New data from analytics firm Net Applications shows Google's Chrome browser holding a 6.1% market share through March. Based on the rate of increase, the browser is expected to break into double digits this year. Moat of Chrome's gains have come at the expense of Microsoft's Internet Explorer, which fell from 61.6% to 60.7% in March. It should be noted this is also when the EU implemented their browser ballot screen.
Chrome has been on the rise as of late as other browsers were flat of shrank. Even the ever popular Firefox only saw 0.3% growth in March. Chrome had only a 1.6% market share this time last year, so usage has nearly quadrupled. Google has been iterating the browser rapidly and recently added extension support for the stable builds. Combined with the speed and stability of the browser, it may finally be catching the eye of more users.
The upcoming Chrome OS is expected to be based on the Chrome browser. In the early preview builds users Chrome simply sits on top of the underlying framework allowing users to access cloud-based applications. The expectation is that this will be similar to the final product. Do you use Chrome? If so, why did you choose it over Firefox?
Since WebGL depends on the OpenGL graphics API, it is better suited to Linux and OS X as compared to Windows. But Google has just announced a new initiative called Almost Native Graphics Layer Engine, or ANGLE, to “layer WebGL's subset of the OpenGL ES 2.0 API over DirectX 9.0c API calls.” For those not comfortable with the technical argot, ANGLE will help execute WebGL on Windows systems using DirectX 9.0, and “without having to rely on OpenGL drivers.”
According to Henry Bridge, a product manager at Google, ANGLE will also prove to be useful for those developing applications for mobile and embedded devices. “ANGLE should make it simpler to prototype these applications on Windows, and also gives developers new options for deploying production versions of their code to the desktop,” he wrote on the Chromium Blog.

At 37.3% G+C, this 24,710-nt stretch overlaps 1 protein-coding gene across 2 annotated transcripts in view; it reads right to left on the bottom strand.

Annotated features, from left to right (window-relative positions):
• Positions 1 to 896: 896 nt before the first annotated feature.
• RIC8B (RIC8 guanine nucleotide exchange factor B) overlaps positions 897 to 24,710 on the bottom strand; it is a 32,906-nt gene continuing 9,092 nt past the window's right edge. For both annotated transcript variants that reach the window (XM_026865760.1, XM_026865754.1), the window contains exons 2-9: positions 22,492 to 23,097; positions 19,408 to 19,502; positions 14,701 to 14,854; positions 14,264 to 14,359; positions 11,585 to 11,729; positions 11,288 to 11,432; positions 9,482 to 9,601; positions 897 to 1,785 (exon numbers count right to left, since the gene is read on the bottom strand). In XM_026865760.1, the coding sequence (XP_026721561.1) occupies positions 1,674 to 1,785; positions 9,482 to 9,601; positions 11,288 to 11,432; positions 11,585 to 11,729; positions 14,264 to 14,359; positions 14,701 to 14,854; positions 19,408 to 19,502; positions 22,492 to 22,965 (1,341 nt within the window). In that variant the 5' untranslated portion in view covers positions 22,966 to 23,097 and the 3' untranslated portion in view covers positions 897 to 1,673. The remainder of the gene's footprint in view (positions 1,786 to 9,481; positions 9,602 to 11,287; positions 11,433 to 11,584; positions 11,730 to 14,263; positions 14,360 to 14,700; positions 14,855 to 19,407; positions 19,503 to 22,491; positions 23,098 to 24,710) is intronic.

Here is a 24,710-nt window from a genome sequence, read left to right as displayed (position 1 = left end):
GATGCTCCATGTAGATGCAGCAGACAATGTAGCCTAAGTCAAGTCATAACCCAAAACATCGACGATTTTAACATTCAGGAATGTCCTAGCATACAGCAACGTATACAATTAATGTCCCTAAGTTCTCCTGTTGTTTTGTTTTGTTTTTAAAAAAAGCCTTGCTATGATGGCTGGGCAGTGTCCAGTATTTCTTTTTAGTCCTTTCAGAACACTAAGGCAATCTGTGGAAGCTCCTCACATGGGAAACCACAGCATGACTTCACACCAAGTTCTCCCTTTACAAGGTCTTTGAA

It was an innocuous question, part of a grander lunchtime chat about life, the Internet, and The Future Way of Things. My coworker was curious about the benefits of open-source--specifically those advantages with a dollar sign preceding them--and naturally thought that the upstart Google operating system could someday attract a huge portion of Microsoft Windows's market share.
Why wouldn't enterprise businesses love the Google solution? The amount of money they would be able to save from the reduced desktop licensing requirements would be large enough to transform a CFO's eyes into saucers, Roger Rabbit-style. Similarly, entities that rely on a variety of customized programs and applications to conduct business could weave these elements into the open-source architecture of Chrome OS.
So let's roll out the red carpet and prep the TV hosts for the big unveiling of Chrome OS in big busin... or not. There's one reason, and one reason only, why an open-source desktop isn't going to succeed in the consumer or enterprise markets: Microsoft was there first.
If you haven't done so already, be sure to grab the latest Chrome browser update (Tools Menu > About Google Chrome) and upgrade to version 18.104.22.1686. Included in the latest update are several security fixes, including five "high" priority ones. These include:
Race conditions and pointer errors int he sandbox infrastructure
Memory error with malformed SVG
Memory error with empty SVG element
The latest Chrome release also comes with a few new features, including a translate infobar, certain privacy features, and disabling the experimental anti-reflected-XSS feature called "XSS Auditor."
Ever since its release, Google has tagged Chrome installs with a unique ID. The search giant is now reportedly abandoning that practice. Future versions of the browser will still install with a unique ID that will be used to check for the first automatic update. After that task is complete, the ID will be deleted.
It has always been Google’s position that the client ID was only used to determine when users update, and in the event of a crash (but only if crash reporting is turned on). Some privacy advocates have long held that the unique identifier could lessen browser privacy. However, no one has ever been able to show that to be the case.
As Chrome continues to gain market share, Google appears to be tweaking it to keep it palatable to users. There is a certain amount of Google fatigue out there, and if privacy concerns become too pervasive, Google could lose public trust. Even though there was no confirmed privacy breach caused by this feature, does its removal make you feel more comfortable using Chrome?